Protect Yourself and the Planet With Natural Hygiene Products

Only a few years ago, companies that created natural, environmentally friendly hygiene products were few and far between, but there’s been a steady upward trend in consumer preference towards these types of products. Natural hygiene products are no longer niche and demand for them is higher than ever. At Barnhardt Purified Cotton, we are pleased to help manufacturers produce a variety of natural hygiene products made from high-quality cotton fiber. 

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Debunking Myths About Cotton Sustainability

Despite being a highly sustainable crop, cotton is often misunderstood. Some claim that growing cotton uses too much water, pesticides, and energy, while taking land away from food crops and reducing air quality. The truth is, none of these things are true anymore thanks to the advent of modern farming techniques and practices—but the cotton industry is still working to bust these outdated myths. In this article, we’ll look at each of them, one by one.

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Purified Cotton Fiber Is GMO-Free After Scouring And Purification

There are two main varieties of genetically engineered cotton. The first variety is designed to resist Monsanto’s Roundup, a glyphosate-based herbicide, while the second is designed to stimulate the plant’s production of toxins, which kill the bollworm (cotton’s primary pest). It is important to understand the implications of genetically modified (GM) cotton compared to non-GM cotton.

“Conventional cotton” refers to cotton that is grown with the help of synthetic agrochemicals, commonly from genetically modified seeds. Genetically engineered cotton now accounts for 75 percent of all conventional cotton. This method employs suboptimal farming and manufacturing practices that are significantly harder on the environment.

Organic cotton, however, is grown with reduced amounts of toxins, pesticides, and fertilizers. Methods and practices used for growing organic cotton minimize environmental impact. Federal regulations prohibit the use of genetically engineered seeds in organic cotton production, and require that these seeds are natural and untreated. Currently, organic cotton comprises less than one percent of total global cotton production.

Raw Cotton is free from GMOs when grown organically. In order to be certified organic, farms must follow organic farming practices and factories must process organic cotton fibers separately from conventional cotton.

We’ll start by referencing the statement that ultimately came from our 2002 position paper on genetically modified cotton:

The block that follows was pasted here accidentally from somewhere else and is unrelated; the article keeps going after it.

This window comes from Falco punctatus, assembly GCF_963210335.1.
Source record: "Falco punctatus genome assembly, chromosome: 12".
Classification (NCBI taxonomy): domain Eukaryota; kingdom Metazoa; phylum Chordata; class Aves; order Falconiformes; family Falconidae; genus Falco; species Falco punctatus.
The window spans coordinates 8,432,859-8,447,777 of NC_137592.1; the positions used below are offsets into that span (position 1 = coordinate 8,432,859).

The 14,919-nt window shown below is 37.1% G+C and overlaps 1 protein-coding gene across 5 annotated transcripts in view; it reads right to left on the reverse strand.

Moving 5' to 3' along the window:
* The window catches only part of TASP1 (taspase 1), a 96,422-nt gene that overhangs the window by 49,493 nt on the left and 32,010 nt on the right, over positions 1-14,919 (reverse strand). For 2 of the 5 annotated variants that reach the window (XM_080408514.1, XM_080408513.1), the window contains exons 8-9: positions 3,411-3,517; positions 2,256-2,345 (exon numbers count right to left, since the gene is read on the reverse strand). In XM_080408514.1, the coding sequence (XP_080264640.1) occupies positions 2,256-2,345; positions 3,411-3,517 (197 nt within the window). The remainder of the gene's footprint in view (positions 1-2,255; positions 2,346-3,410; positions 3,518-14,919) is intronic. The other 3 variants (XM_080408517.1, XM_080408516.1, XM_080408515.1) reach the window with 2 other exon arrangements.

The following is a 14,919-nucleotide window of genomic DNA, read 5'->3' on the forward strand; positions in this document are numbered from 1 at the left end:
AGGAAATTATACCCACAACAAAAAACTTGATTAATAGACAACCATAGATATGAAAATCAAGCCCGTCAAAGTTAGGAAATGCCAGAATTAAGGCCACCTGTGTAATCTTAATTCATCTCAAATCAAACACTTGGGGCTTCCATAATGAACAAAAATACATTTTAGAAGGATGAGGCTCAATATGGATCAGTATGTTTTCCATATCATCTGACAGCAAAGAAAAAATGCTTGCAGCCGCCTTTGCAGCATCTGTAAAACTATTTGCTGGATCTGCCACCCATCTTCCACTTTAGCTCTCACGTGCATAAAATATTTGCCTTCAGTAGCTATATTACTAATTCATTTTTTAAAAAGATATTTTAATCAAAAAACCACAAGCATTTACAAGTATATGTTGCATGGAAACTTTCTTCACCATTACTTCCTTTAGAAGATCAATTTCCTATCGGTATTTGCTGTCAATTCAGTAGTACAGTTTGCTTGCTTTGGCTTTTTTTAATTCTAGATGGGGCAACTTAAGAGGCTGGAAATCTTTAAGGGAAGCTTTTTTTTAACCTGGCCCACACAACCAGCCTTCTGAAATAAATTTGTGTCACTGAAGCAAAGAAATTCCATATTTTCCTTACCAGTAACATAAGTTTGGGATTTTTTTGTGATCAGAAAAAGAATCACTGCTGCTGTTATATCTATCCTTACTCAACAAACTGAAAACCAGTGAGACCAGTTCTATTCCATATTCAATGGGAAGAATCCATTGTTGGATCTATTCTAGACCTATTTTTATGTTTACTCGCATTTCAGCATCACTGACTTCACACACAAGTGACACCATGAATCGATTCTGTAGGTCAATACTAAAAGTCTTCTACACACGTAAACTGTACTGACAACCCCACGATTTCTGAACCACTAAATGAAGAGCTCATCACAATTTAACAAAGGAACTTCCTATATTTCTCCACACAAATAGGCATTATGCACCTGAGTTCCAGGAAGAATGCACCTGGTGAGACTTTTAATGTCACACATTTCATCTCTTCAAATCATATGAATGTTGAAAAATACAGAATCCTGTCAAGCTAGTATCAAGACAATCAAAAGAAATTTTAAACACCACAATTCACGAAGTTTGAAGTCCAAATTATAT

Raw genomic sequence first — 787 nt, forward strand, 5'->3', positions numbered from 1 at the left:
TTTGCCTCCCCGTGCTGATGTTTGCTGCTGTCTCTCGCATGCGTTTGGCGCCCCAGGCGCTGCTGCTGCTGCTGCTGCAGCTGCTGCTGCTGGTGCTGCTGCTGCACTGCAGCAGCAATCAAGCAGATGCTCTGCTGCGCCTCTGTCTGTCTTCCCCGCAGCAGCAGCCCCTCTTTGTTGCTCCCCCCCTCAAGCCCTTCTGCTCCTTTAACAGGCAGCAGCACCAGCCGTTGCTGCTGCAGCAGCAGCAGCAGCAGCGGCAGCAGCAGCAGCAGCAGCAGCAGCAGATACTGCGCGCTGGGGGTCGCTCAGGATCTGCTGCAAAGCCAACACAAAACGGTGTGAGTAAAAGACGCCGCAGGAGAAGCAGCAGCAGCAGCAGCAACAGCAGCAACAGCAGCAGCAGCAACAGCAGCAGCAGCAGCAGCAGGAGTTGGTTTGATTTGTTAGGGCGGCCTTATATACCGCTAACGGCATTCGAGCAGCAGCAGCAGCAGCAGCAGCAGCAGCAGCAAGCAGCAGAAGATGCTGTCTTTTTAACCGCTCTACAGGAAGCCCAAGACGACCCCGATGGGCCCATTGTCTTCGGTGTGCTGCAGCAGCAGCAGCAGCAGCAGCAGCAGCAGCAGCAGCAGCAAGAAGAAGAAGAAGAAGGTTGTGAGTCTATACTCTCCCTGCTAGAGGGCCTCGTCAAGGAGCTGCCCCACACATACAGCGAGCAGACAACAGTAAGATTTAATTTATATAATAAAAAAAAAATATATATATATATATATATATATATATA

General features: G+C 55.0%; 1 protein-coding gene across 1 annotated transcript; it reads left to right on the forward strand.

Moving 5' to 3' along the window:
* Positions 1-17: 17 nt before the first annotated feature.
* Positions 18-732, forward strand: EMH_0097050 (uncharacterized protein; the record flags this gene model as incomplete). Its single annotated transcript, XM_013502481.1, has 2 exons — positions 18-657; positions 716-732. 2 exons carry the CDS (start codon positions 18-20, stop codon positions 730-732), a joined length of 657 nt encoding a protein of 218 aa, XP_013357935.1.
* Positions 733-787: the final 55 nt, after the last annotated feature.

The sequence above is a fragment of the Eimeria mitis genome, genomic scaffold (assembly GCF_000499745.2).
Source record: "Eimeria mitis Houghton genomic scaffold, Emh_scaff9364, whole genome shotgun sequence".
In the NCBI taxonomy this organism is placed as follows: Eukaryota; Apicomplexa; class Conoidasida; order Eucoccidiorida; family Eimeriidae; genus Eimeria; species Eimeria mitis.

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Processing Cotton: Growing Quality Cotton, Sustainably

Cotton is as old as civilization itself, grown in many regions all over the world for thousands of years.  Today, cotton is grown to support a variety of durable and disposable products.  When we think of cotton, many of us can close our eyes and think of our favorite 100 percent cotton t-shirt or our most comfortable pair of jeans, both of which are very durable and sometimes last us a lifetime.  Others may think of some of their personal care and hygiene products like cotton swabs, cotton balls, tampons, baby diapers, all of which are used frequently on sensitive body parts and then disposed of.

The Barnhardt family has been purifying cotton for personal care product applications for decades, and our commitment to delivering safe and sustainable cotton-containing products begins right where it should—on the farm.  When we envision cotton, we embrace all aspects of the cotton supply chain—from farming to ginning, through purification, then the converting and manufacturing of a wide variety of end-use products.

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Trends in Baby Care

As parents grow increasingly concerned over baby health and hygiene, and birth rates continue to rise in emerging economies, the baby care market is growing—and growing fast. In 2019, it was valued at $5.7 billion globally.

Not only is this market growing, but it’s also changing. Millennial parents have created an unprecedented demand for safe and organic baby care products, and as this key consumer group becomes more financially strong, this demand will likely increase. 

Today, we’re looking at trends within the baby care market and what they may tell us about its future. Continue reading

Intrinsic Properties of Cotton: Performance

Intrinsic Properties of Cotton Performance

Cotton is the all-natural fiber of choice for the ages, going back to the Egyptians and other civilizations of the ancient world. As humankind has developed different needs and wants for fiber-built goods, we keep coming back to the original fiber used in some of the first clothing for a variety of applications including nonwoven hygiene and baby care products, as well as dental and medical supplies like cotton rolls.

In  this series, we’ll explore what makes cotton so special–its unique properties that have driven its versatility and popularity–from a performance perspective–for thousands of years. Continue reading

Cotton Farmers, National Cotton Council Work Together to Stop Contamination in U.S. Cotton

Cotton Farmers, National Cotton Council Work Together to Stop Contamination in U.S. Cotton

Did you know that cotton contamination is 100 percent preventable? In the past, many cotton industry experts and farmers believed that some amount of contamination was inevitable; but today, with the advent of stronger preventative techniques, the National Cotton Council of America argues that contamination can be prevented altogether. The NCC is working tirelessly to get this message out to U.S. cotton farmers, providing them with the information and resources they need to protect cotton’s reputation as a clean fiber. Continue reading